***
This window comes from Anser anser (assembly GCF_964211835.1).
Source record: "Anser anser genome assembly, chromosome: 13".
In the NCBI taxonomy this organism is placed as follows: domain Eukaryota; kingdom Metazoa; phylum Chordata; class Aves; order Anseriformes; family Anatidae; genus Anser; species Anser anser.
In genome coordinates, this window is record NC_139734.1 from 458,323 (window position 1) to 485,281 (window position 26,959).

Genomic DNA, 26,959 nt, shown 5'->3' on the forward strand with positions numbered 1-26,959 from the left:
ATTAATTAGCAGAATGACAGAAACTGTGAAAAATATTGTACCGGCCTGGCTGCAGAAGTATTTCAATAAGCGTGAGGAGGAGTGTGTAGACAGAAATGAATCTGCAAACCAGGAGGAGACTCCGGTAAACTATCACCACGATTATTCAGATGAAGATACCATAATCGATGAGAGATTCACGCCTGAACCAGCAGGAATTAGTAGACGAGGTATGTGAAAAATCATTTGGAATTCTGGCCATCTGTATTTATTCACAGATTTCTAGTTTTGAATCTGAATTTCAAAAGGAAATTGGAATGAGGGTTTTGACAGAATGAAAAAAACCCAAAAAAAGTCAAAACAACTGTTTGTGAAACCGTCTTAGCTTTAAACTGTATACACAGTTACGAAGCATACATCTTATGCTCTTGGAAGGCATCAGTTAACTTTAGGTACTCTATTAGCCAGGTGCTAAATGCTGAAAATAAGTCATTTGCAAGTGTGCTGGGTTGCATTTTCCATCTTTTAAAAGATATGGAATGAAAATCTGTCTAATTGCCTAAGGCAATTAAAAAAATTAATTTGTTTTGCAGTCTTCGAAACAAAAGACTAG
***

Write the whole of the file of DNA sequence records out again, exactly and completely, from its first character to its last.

This window comes from Anser anser (assembly GCF_964211835.1).
Source record: "Anser anser genome assembly, chromosome: 13".
In the NCBI taxonomy this organism is placed as follows: domain Eukaryota; kingdom Metazoa; phylum Chordata; class Aves; order Anseriformes; family Anatidae; genus Anser; species Anser anser.
In genome coordinates, this window is record NC_139734.1 from 458,323 (window position 1) to 485,281 (window position 26,959).

Genomic DNA, 26,959 nt, shown 5'->3' on the forward strand with positions numbered 1-26,959 from the left:
ATTAATTAGCAGAATGACAGAAACTGTGAAAAATATTGTACCGGCCTGGCTGCAGAAGTATTTCAATAAGCGTGAGGAGGAGTGTGTAGACAGAAATGAATCTGCAAACCAGGAGGAGACTCCGGTAAACTATCACCACGATTATTCAGATGAAGATACCATAATCGATGAGAGATTCACGCCTGAACCAGCAGGAATTAGTAGACGAGGTATGTGAAAAATCATTTGGAATTCTGGCCATCTGTATTTATTCACAGATTTCTAGTTTTGAATCTGAATTTCAAAAGGAAATTGGAATGAGGGTTTTGACAGAATGAAAAAAACCCAAAAAAAGTCAAAACAACTGTTTGTGAAACCGTCTTAGCTTTAAACTGTATACACAGTTACGAAGCATACATCTTATGCTCTTGGAAGGCATCAGTTAACTTTAGGTACTCTATTAGCCAGGTGCTAAATGCTGAAAATAAGTCATTTGCAAGTGTGCTGGGTTGCATTTTCCATCTTTTAAAAGATATGGAATGAAAATCTGTCTAATTGCCTAAGGCAATTAAAAAAATTAATTTGTTTTGCAGTCTTCGAAACAAAAGACTAG